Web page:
But it was through this very campus that the Klansmen and Nazis marched on that August night, carrying torches and chanting offensive slogans like “Jews will not replace us.” They made a point of marching in front of a downtown synagogue. I may be Christian, not Jewish, but I can easily imagine how angry I would feel if that were my place of worship. It has never even occurred to me to disrespect someone else’s house of worship in any way. Part of being American, in my humble opinion, lies in respecting other people’s ethnic or racial heritage and freedom of religion. I am aware that there are plenty of examples of disrespect for diversity in American history, but they should fill us with shame, not pride, because they contradict our stated principles as a nation.

Shrouded statue of Gen. Stonewall Jackson in downtown Charlottesville.

As in any such city, the university is a major presence in the life of Charlottesville. But it was downtown where the Saturday rally and confrontations occurred. There seems to be some serious public discontent with the role of the police that day in containing the violence that occurred, quite possibly because public safety officials failed to take seriously enough the full extent of the threat, expecting a much smaller demonstration. Certainly, no one expected James Alex Fields, a 20-year-old Nazi sympathizer from a Toledo, Ohio, suburb to drive his vehicle through a crowd with the express purpose of producing mayhem among those opposed to the right-wing protest, but it also is not clear to all concerned that police had taken all appropriate measures to secure the area to prevent such an outcome. I am not judging; I am merely reporting the apparent public sentiment.

Two statues whose preservation was the object of the protest, those of Confederate Generals Robert E. Lee and Stonewall Jackson, have been shrouded from public view with a “no trespassing” sign to bar fans of the Confederacy from removing the shrouds. I will not take up the arguments about the fate of the statues here. I am merely noting that many would like to see them go, even as others make a case for preserving them. But it does seem to me that there is a serious difference between exploring and understanding the history of the Civil War and providing people who fought to preserve slavery and against the United States with a place of honor on public property. Equating knowledge of American heritage with statue preservation strikes me as simplistic and even disingenuous.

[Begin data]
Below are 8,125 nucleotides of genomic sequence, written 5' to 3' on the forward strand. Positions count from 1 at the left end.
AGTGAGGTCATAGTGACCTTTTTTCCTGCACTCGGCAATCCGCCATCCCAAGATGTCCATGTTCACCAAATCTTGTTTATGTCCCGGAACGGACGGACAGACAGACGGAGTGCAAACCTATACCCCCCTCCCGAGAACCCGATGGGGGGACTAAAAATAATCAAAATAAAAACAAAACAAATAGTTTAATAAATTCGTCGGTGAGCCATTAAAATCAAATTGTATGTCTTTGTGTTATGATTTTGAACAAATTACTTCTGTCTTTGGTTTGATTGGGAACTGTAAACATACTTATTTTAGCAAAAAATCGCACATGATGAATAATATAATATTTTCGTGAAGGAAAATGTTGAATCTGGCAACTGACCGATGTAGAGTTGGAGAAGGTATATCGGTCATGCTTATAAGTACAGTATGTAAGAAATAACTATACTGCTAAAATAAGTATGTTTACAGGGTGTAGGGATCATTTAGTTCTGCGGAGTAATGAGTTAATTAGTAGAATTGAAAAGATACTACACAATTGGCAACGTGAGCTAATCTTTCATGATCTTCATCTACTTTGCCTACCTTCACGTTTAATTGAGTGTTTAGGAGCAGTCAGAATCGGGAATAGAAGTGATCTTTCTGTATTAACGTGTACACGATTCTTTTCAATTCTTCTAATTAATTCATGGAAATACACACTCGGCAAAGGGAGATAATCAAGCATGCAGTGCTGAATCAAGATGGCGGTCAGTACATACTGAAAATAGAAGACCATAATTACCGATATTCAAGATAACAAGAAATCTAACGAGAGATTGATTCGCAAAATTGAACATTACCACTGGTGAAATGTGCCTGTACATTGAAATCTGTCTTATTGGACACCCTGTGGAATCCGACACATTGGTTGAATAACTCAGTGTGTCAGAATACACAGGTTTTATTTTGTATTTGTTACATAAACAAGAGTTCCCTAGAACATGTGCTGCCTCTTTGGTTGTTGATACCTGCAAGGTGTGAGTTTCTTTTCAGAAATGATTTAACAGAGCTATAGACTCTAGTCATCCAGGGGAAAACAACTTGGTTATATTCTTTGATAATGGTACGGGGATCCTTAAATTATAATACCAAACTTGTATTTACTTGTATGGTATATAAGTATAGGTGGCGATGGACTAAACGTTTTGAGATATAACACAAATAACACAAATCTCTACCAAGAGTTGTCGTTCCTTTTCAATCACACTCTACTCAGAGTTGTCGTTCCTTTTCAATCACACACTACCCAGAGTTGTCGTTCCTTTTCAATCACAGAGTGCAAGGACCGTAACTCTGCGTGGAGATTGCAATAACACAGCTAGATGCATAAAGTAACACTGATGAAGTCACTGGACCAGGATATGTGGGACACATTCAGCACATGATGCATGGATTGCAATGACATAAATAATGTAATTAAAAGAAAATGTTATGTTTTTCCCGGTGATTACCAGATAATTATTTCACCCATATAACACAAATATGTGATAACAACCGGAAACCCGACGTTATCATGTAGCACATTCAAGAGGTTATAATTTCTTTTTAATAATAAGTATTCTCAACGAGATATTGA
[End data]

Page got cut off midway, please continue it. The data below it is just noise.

But most striking in this city seeking to reestablish normal life after a harrowing episode involving domestic terrorism and racial hatred is the simple campaign that has been launched to demonstrate a municipal identity in the wake of those events. Throughout downtown, posters and displays proclaim that “Charlottesville Stands for Love.” It is a simple, almost unsophisticated declaration that captures a sentiment that informs the Klan and the Nazis that they are out of place in Charlottesville, that the community simply is not interested in fomenting or disseminating hatred. This is a city looking to the future, not interested in perpetuating the animosities and bigotries of the past. It is time to move on.

The display in the photo above appears in the middle of the downtown pedestrian mall, which reminded me in its design features of the Pearl Street Mall in Boulder, Colorado. It is a place of small shops, of funky and independent restaurants, of people who accept diversity. It is a place for people to find locally oriented businesses, to relax, to meet each other, and to foster a culture of mutual respect. It is its own message: We all just want to get along and lead productive lives. We have our problems, like any city, but hate is not welcome here.

Jim Schwab

The Voice of Identity

For many Americans, including numerous prominent Republicans, one of the more troubling phenomena in the 2016 presidential election was the rise of certain groups who seem to attach their own identity to resentment and rejection of those who do not fit traditional images in our culture. The frequently demonstrated reluctance of Donald Trump to distance himself from advocates of white nationalism or supremacy served only to reinforce a sense of unease about the direction our nation was taking. The situation raised some disturbing questions about who we are as a nation at the same time that it also revealed a very real sense of the loss of possibility among those who embraced the Trump messages. Before we hasten to condemn this trend, it is important to keep in mind that many of the people who launched Trump into the White House have felt a very real unease of their own, a feeling of losing their footing in what they experience as a stagnating economy. The feeling transcended party boundaries and went a long way toward explaining the surprising popularity of the Bernie Sanders candidacy in the Democratic primaries. This great stirring is far from over just because Trump won.